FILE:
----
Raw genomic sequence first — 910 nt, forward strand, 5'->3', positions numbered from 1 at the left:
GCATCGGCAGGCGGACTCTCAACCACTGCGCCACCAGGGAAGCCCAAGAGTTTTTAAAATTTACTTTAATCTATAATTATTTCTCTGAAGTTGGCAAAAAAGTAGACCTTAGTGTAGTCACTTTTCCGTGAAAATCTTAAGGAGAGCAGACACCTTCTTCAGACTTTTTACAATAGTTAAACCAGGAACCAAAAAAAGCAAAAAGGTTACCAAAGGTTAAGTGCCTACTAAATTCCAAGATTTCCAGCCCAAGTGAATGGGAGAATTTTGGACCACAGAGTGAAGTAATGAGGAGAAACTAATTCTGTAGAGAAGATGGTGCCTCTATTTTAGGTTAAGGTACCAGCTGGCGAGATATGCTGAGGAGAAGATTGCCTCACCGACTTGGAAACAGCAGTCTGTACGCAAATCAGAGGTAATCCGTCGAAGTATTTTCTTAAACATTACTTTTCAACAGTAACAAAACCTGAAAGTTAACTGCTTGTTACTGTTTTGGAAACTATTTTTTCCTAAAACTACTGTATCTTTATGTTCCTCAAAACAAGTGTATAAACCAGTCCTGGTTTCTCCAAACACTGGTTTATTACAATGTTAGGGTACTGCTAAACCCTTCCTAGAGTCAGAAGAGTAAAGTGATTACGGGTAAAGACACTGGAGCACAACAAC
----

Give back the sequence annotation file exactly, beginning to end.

Raw genomic sequence first — 910 nt, forward strand, 5'->3', positions numbered from 1 at the left:
GCATCGGCAGGCGGACTCTCAACCACTGCGCCACCAGGGAAGCCCAAGAGTTTTTAAAATTTACTTTAATCTATAATTATTTCTCTGAAGTTGGCAAAAAAGTAGACCTTAGTGTAGTCACTTTTCCGTGAAAATCTTAAGGAGAGCAGACACCTTCTTCAGACTTTTTACAATAGTTAAACCAGGAACCAAAAAAAGCAAAAAGGTTACCAAAGGTTAAGTGCCTACTAAATTCCAAGATTTCCAGCCCAAGTGAATGGGAGAATTTTGGACCACAGAGTGAAGTAATGAGGAGAAACTAATTCTGTAGAGAAGATGGTGCCTCTATTTTAGGTTAAGGTACCAGCTGGCGAGATATGCTGAGGAGAAGATTGCCTCACCGACTTGGAAACAGCAGTCTGTACGCAAATCAGAGGTAATCCGTCGAAGTATTTTCTTAAACATTACTTTTCAACAGTAACAAAACCTGAAAGTTAACTGCTTGTTACTGTTTTGGAAACTATTTTTTCCTAAAACTACTGTATCTTTATGTTCCTCAAAACAAGTGTATAAACCAGTCCTGGTTTCTCCAAACACTGGTTTATTACAATGTTAGGGTACTGCTAAACCCTTCCTAGAGTCAGAAGAGTAAAGTGATTACGGGTAAAGACACTGGAGCACAACAAC